As flu season begins and doctors promote flu shots and await patients coming in with the familiar symptoms, veterinarians are anticipating visits from their own patients.
Although their viruses rarely spread to humans, a variety of animals suffer from their own strains of influenza.
"Several animal species are susceptible to influenza or flu viruses -- birds, ferrets, pigs, marine mammals and horses," said Kathy Connell, a veterinarian with Foxglove Consulting in Olympia, Wash.
Although there have only been a small number of canine cases, dogs were added in the last few years to the list of animals that have contracted influenza.
Bird flu has garnered the most attention in recent years because of its transmission to humans in Asia. While many have feared that avian influenza could become the next pandemic, it has not yet mutated into a form that can spread from human to human.
However, progress has been slow on creating a vaccine for it. One problem has been that current vaccines are grown in fertilized chicken eggs, and as Columbia University epidemiologist Stephen Morse noted in an interview with ABC News last month, "A virus that is lethal to chickens is very hard to grow in eggs."
But despite the fears, an avian flu pandemic has not arisen, and the virus has been monitored by the World Health Organization for more than a decade.
At present, perhaps the most widespread vaccination for flu in animals has been done for horses.
Equine influenza, while it cannot spread to humans, can be devastating to a herd of horses, as almost all horses that are exposed to it become infected. The American Veterinary Medical Association estimates that up to 90 percent of horses in a herd that has not previously been exposed to the virus can die.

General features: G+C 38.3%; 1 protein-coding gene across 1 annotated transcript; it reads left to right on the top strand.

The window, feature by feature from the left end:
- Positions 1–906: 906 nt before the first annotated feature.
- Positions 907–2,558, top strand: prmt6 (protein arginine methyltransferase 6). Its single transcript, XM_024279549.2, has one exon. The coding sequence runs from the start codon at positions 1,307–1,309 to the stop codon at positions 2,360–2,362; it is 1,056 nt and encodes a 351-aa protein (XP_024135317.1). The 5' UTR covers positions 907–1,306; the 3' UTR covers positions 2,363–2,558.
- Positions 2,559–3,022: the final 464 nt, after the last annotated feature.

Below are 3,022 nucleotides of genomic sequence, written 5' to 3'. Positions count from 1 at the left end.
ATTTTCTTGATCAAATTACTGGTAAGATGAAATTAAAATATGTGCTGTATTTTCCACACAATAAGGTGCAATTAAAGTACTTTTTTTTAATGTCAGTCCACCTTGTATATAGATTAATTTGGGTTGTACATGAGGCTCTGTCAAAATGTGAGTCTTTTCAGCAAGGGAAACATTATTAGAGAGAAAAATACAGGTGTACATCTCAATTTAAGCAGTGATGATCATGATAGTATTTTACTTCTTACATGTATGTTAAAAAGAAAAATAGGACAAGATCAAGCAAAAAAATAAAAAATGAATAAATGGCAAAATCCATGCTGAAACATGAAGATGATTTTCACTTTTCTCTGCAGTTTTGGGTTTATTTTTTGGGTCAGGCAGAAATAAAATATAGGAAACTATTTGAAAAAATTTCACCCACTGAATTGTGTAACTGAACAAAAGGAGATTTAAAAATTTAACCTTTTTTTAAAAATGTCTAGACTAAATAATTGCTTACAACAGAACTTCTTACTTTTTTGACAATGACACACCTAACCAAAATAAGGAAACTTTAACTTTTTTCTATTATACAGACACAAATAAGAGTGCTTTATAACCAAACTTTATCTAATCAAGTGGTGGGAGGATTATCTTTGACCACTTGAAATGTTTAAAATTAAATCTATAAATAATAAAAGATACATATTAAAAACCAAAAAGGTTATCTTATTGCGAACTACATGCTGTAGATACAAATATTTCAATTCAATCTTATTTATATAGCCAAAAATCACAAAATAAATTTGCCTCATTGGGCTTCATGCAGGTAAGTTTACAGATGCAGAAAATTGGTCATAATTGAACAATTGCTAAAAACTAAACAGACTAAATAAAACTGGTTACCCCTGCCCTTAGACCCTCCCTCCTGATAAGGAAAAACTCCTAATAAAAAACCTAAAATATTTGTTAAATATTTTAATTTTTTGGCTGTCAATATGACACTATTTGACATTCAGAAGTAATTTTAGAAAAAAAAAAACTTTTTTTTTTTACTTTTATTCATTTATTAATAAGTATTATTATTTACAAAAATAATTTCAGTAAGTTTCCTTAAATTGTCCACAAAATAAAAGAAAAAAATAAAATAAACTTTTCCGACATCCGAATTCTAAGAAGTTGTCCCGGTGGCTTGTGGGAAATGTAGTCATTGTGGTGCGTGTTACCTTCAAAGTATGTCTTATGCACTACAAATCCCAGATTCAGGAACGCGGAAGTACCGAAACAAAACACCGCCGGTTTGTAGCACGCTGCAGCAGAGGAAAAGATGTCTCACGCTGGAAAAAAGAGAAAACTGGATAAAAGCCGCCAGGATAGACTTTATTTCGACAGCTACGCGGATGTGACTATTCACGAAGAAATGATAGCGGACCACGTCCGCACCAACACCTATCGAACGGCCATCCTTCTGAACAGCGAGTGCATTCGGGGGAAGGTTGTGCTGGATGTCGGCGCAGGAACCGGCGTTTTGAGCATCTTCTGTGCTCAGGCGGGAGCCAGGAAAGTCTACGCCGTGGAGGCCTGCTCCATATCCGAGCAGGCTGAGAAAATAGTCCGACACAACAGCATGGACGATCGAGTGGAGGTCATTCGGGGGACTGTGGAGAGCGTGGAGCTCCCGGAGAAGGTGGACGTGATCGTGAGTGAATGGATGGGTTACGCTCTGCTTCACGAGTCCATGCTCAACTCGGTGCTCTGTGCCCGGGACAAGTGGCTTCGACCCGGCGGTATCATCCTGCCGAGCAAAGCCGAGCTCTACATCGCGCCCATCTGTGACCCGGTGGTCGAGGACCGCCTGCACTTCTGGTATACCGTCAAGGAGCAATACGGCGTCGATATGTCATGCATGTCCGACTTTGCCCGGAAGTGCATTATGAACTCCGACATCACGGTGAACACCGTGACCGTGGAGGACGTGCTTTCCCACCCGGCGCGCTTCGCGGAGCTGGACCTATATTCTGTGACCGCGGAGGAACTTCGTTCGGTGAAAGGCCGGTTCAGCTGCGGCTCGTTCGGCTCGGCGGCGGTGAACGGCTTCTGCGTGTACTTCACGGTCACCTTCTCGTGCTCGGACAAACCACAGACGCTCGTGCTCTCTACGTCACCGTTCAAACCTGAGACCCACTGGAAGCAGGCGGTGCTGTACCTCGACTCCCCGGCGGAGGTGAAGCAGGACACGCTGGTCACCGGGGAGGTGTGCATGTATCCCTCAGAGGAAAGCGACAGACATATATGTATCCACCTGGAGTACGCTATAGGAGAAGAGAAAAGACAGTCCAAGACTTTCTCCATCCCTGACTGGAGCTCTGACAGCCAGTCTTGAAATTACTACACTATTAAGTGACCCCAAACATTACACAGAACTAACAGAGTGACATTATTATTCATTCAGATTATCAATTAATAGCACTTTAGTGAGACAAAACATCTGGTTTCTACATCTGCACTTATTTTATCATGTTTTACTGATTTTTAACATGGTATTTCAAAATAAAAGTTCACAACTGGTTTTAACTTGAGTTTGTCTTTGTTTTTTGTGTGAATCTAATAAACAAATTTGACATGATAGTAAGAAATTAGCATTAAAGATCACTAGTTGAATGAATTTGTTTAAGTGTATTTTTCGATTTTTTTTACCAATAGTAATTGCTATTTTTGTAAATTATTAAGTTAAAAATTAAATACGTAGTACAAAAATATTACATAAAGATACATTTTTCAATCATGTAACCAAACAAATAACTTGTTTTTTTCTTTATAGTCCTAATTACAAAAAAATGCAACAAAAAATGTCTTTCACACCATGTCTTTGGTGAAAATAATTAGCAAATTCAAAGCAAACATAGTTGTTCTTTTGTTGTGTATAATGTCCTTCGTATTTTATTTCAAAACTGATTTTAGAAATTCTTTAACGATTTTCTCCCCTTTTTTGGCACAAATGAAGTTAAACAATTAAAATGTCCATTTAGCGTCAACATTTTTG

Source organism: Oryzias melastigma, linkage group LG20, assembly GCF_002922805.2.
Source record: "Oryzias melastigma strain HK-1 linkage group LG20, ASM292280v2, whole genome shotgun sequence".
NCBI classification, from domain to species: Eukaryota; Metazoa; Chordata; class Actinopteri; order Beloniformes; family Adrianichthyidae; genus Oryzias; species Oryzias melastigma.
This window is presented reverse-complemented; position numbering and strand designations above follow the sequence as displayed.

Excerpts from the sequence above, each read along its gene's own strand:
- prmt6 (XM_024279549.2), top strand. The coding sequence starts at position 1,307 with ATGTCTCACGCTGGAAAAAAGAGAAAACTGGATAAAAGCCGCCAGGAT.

Horse flu has been a problem almost everywhere in the world. As of November 2006, the medical association had noted that only Iceland, New Zealand and Australia were "considered to be free of the virus."
But that changed in 2007, when equine influenza hit Australia.
A primary problem for industry, whose value is placed at $100 billion and includes racing, showing and recreational use of horses, according to Maclachlan, is that so-called shuttle stallions -- breeding males who go between the United States and Australia and New Zealand at the varying mating seasons -- are kept out over fears of infection.
A primary problem is that so-called shuttle stallions -- breeding males who go between the United States and Australia and New Zealand at the varying mating seasons -- are kept out because of fears of infection.
The economic impact is felt in the horse racing industry, as equine flu forces the cancellation of races.
The outbreak in Australia had both its own populace and that of nearby New Zealand worried.